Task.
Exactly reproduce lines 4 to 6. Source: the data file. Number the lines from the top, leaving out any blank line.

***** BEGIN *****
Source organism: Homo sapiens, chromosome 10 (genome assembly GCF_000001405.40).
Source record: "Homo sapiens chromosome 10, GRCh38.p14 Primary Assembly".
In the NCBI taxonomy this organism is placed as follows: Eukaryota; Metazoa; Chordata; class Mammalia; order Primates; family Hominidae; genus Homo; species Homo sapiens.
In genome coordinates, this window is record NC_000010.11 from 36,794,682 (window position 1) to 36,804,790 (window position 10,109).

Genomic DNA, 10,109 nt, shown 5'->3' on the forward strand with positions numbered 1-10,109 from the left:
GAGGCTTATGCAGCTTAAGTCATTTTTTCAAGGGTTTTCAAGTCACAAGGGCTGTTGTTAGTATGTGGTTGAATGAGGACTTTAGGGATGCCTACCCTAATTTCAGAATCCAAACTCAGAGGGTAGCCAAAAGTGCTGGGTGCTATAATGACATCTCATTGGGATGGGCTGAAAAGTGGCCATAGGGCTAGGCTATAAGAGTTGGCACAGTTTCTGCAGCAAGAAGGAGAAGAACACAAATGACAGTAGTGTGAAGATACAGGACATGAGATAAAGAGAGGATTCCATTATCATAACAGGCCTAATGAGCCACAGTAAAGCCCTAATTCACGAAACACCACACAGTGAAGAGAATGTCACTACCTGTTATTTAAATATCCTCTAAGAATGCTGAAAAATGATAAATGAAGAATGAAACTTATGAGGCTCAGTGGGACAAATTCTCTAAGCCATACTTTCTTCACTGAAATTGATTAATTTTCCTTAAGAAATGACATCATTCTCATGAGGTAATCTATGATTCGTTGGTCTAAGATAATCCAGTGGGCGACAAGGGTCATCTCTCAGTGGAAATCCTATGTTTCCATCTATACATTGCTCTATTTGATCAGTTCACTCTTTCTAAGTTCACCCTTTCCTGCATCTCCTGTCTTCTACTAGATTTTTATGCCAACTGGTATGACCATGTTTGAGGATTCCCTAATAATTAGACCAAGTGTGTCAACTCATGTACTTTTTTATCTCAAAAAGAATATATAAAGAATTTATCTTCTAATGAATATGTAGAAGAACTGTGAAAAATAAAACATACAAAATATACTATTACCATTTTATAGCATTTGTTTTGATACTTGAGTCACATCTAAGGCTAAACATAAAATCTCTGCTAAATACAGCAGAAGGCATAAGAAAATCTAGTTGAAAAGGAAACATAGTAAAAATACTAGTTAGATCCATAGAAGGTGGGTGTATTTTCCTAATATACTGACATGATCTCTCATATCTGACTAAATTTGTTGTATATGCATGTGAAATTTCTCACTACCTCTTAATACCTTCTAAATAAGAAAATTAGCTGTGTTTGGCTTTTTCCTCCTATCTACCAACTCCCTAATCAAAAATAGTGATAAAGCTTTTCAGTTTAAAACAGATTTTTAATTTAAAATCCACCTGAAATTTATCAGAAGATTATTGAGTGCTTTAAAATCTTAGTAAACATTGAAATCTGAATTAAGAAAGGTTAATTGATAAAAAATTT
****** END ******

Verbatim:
In genome coordinates, this window is record NC_000010.11 from 36,794,682 (window position 1) to 36,804,790 (window position 10,109).

Genomic DNA, 10,109 nt, shown 5'->3' on the forward strand with positions numbered 1-10,109 from the left:
GAGGCTTATGCAGCTTAAGTCATTTTTTCAAGGGTTTTCAAGTCACAAGGGCTGTTGTTAGTATGTGGTTGAATGAGGACTTTAGGGATGCCTACCCTAATTTCAGAATCCAAACTCAGAGGGTAGCCAAAAGTGCTGGGTGCTATAATGACATCTCATTGGGATGGGCTGAAAAGTGGCCATAGGGCTAGGCTATAAGAGTTGGCACAGTTTCTGCAGCAAGAAGGAGAAGAACACAAATGACAGTAGTGTGAAGATACAGGACATGAGATAAAGAGAGGATTCCATTATCATAACAGGCCTAATGAGCCACAGTAAAGCCCTAATTCACGAAACACCACACAGTGAAGAGAATGTCACTACCTGTTATTTAAATATCCTCTAAGAATGCTGAAAAATGATAAATGAAGAATGAAACTTATGAGGCTCAGTGGGACAAATTCTCTAAGCCATACTTTCTTCACTGAAATTGATTAATTTTCCTTAAGAAATGACATCATTCTCATGAGGTAATCTATGATTCGTTGGTCTAAGATAATCCAGTGGGCGACAAGGGTCATCTCTCAGTGGAAATCCTATGTTTCCATCTATACATTGCTCTATTTGATCAGTTCACTCTTTCTAAGTTCACCCTTTCCTGCATCTCCTGTCTTCTACTAGATTTTTATGCCAACTGGTATGACCATGTTTGAGGATTCCCTAATAATTAGACCAAGTGTGTCAACTCATGTACTTTTTTATCTCAAAAAGAATATATAAAGAATTTATCTTCTAATGAATATGTAGAAGAACTGTGAAAAATAAAACATACAAAATATACTATTACCATTTTATAGCATTTGTTTTGATACTTGAGTCACATCTAAGGCTAAACATAAAATCTCTGCTAAATACAGCAGAAGGCATAAGAAAATCTAGTTGAAAAGGAAACATAGTAAAAATACTAGTTAGATCCATAGAAGGTGGGTGTATTTTCCTAATATACTGACATGATCTCTCATATCTGACTAAATTTGTTGTATATGCATGTGAAATTTCTCACTACCTCTTAATACCTTCTAAATAAGAAAATTAGCTGTGTTTGGCTTTTTCCTCCTATCTACCAACTCCCTAATCAAAAATAGTGATAAAGCTTTTCAGTTTAAAACAGATTTTTAATTTAAAATCCACCTGAAATTTATCAGAAGATTATTGAGTGCTTTAAAATCTTAGTAAACATTGAAATCTGAATTAAGAAAGGTTAATTGATAAAAAATTT